PP, time and wage labour


Another year is ending and what have I done during this time? I worked to keep a job and I worked to get a new one. I managed to do both. Unfortunately, although one of my jobs was related to philosophy, there was not much time left for my philosophical projects and philosophical practice (apart from leading the weekly philosophical cafés). Then again, most people around the world have even less time or energies than me to dedicate to their philosophical projects. This in part may explain why philosophical practice is not growing as a movement. These thoughts bring into my mind additional questions, which I keep asking myself:

Should philosophical practice focus on ourselves and our own development as human beings? In that case it is not something for common people who work hard, and have almost no time left. And if it is not so, but it is only for an elite, what importance could it have then anyway?

On the other hand, if philosophical practice should also be available to common people:  How can we reach that person who finds himself forced to spend most of his time working, keeping his job or searching for a new job, and who will probably never be able to have time to live a life dedicated to philosophical reflection and spiritual improvement?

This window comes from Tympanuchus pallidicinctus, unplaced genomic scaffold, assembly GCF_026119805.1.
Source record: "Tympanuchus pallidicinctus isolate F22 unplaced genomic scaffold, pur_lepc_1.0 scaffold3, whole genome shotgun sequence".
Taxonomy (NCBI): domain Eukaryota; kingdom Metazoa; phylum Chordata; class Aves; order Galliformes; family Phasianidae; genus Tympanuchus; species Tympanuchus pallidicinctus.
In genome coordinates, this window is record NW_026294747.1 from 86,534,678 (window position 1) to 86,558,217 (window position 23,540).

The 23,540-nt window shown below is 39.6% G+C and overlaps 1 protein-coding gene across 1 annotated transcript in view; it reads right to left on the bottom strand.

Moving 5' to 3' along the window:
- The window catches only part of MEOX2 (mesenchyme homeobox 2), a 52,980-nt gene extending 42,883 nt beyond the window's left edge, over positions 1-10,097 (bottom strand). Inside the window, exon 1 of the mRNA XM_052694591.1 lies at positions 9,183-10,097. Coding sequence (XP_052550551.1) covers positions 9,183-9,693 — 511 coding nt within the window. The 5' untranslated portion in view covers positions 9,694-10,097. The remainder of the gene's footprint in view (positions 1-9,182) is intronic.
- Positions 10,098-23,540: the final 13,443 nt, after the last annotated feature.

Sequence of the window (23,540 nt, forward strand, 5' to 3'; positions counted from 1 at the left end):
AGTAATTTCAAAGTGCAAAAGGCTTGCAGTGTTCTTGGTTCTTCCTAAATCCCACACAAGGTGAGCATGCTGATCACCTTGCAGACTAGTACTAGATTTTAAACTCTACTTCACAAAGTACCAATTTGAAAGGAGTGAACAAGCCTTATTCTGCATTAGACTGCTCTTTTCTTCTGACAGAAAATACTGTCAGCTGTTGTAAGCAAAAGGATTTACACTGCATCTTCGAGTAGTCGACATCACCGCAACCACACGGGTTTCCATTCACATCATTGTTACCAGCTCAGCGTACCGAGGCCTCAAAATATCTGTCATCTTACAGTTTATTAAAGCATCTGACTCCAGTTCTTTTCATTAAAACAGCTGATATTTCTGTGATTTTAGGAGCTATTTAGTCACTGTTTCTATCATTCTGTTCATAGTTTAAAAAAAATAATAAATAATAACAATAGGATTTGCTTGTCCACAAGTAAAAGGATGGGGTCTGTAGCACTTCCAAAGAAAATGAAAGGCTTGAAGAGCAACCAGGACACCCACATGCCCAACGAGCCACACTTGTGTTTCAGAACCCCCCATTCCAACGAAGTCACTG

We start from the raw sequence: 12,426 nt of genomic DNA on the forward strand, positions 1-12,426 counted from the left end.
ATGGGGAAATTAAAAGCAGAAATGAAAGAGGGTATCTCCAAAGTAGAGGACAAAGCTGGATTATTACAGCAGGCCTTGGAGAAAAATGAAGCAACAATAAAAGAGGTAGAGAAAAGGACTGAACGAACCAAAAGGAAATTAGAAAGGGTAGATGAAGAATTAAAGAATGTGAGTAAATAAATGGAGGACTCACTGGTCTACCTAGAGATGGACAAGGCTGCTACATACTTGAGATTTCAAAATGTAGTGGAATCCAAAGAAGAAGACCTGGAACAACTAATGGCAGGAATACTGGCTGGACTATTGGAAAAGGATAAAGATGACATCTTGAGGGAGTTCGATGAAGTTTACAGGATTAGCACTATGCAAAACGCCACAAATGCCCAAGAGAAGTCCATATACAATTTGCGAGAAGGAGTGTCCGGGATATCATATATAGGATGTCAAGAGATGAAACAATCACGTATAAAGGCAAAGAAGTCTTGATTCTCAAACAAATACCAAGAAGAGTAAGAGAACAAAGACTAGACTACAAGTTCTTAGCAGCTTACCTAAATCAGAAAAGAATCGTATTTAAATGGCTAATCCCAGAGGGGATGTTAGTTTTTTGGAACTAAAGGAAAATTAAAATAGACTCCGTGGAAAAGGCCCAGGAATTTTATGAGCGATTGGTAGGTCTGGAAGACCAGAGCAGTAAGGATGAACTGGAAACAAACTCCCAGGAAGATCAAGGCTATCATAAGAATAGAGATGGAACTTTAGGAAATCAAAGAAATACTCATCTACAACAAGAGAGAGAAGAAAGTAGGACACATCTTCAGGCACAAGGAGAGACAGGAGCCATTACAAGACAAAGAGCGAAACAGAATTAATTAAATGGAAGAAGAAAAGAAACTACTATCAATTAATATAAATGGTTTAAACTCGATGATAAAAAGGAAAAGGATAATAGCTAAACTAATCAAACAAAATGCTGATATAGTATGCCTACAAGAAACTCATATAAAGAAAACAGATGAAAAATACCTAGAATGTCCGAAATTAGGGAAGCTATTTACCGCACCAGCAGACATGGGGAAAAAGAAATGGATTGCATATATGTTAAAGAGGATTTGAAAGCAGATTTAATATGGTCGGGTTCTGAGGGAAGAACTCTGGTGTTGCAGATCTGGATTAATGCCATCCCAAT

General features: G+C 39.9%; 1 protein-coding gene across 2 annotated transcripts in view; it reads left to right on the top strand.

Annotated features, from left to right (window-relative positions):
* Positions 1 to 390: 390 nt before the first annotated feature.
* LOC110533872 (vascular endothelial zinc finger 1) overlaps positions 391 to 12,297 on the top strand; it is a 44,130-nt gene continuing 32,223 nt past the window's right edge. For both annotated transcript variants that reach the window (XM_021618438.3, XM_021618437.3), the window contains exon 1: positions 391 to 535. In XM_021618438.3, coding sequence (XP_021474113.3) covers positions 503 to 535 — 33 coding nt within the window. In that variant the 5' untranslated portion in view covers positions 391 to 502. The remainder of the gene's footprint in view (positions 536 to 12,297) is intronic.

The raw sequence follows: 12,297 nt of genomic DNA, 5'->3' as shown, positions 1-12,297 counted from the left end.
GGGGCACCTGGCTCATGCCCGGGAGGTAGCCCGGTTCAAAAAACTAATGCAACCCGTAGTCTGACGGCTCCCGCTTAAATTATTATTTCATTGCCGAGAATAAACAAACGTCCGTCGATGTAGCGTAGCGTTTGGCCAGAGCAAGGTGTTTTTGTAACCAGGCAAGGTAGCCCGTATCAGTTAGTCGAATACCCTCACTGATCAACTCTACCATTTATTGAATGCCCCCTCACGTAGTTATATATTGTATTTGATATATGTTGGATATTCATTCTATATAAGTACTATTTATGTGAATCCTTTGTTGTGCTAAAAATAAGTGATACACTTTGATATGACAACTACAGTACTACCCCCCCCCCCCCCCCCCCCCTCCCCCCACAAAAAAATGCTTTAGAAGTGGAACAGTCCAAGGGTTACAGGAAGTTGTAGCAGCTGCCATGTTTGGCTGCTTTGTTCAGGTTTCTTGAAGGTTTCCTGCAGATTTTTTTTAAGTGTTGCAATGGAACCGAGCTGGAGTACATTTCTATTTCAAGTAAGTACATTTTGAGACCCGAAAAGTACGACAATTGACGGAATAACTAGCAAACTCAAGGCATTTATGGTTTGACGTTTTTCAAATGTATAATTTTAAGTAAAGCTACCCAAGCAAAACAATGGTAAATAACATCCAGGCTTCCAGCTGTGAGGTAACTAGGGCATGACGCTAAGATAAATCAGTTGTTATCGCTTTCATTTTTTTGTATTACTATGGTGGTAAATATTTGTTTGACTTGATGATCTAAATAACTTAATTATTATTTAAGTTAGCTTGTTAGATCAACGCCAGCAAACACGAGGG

How can philosophical practice open new horizons to the working participants? The different philosophical practitioners around the world offer several alternatives of philosophical practices. All of them offer the participants a glimpse into broader horizons of human existence through philosophy. The participants choose this or that particular philosophical practice mostly because it takes place near their home or their working place. And all of us philosophical practitioners manage to engage participants in a philosophical reflection about life that gives them and us material for deeper thinking for a few days or weeks. For this we use different approaches: philosophical counselling sessions, workshops, retreats, cafés, etc. To be effective we need to grow and to also reflect on ourselves and our thinking.  We achieve this among other things by nurturing ourselves in philosophical practice sessions among practitioners.

Still we are unable to increase significantly the number of non-philosophers participating in philosophical practice. And this I think has much to do with the problem of people´s lack of time inherent to contemporary society, more than on the kind of philosophical practice itself that is offered by us. I propose this as a hypothesis. And the resulting challenge would not be so much, on which principles we are doing our philosophical practice nor the way we do it or what we want to achieve specifically, but rather, how to make accessible our approaches to people trapped in today´s prison of dependence on wage labour.

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